Tuesday, 23 August 2011

a 'Pool-of-Memes' approach to research

I tend to spend a fair amount of time thinking about how best to go about research. My rationale is that simply working harder isn't scalable - you can't work more than 24 hours a day (and indeed only a lot less than that in a sustainable way). Therefore to be a better scientific researcher, I need to find ways to improve my approach to research.

Study Hack's excellent article on his research system got me thinking about how I'd describe my own system of research. I think the phrase "pool of memes" fits pretty well.

I try to fill my mind with as many interesting/relevant ideas and concepts as possible. This means both being well read in my own subjects, and also hunting out other subject areas that might add something. For example, for the last year or two I've been becoming increasingly interested in computer science. I've found my most productive phases correspond to learning a new set of relevant ideas.

To this pool, I also try to add clear ideas about what questions are important in various areas of research.

Then I just sort of let all these ideas mull. I might think about something in an idle moment at the gym, or I might head to a coffee shop with my log book and tinker with some thoughts.

What I get from this is a list of possible projects on which to work. This list tends to be pretty organic and it evolves over time. I rank the list in terms of how good/important I think they are. And then I try out the top ones.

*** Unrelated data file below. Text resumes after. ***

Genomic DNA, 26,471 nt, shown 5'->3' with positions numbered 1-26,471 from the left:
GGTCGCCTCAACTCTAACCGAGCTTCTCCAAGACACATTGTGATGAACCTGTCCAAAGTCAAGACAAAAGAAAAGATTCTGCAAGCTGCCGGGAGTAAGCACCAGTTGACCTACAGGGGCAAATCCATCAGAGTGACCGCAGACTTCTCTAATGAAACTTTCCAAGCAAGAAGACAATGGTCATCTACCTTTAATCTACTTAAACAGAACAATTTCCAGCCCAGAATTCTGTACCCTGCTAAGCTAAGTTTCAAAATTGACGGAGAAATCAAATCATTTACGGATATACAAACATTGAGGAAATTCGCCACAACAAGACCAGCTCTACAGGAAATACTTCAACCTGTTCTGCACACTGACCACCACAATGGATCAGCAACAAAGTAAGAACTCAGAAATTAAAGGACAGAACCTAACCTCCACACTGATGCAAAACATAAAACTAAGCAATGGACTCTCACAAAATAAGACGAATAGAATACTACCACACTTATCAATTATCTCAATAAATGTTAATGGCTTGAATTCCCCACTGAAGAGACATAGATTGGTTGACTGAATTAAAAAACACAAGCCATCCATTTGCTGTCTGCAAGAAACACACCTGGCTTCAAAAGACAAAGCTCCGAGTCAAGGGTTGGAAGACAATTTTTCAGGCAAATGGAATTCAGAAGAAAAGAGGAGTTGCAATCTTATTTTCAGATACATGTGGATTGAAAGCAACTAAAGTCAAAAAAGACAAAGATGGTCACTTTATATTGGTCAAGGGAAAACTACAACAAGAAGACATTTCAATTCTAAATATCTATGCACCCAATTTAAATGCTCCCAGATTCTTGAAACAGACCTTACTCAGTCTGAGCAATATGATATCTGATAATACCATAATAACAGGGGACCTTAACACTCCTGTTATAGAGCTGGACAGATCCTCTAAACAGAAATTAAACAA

What I've not had previously, but what I'm just starting to add, is a stage like Study Hack's "small bets". The idea here is to try out the possible good projects for a month or so, with the aim of producing some concrete evidence as to whether or not to take the any further. I'm not very comfortable on a personal level with the idea of discarding projects like this (I don't like the waste), but objectively it makes a great deal of sense, so I may just need to get over myself

As much as anything, this approach works well for me because I really enjoy learning new things, so giving myself the justification for doing that during work time is nice :-)

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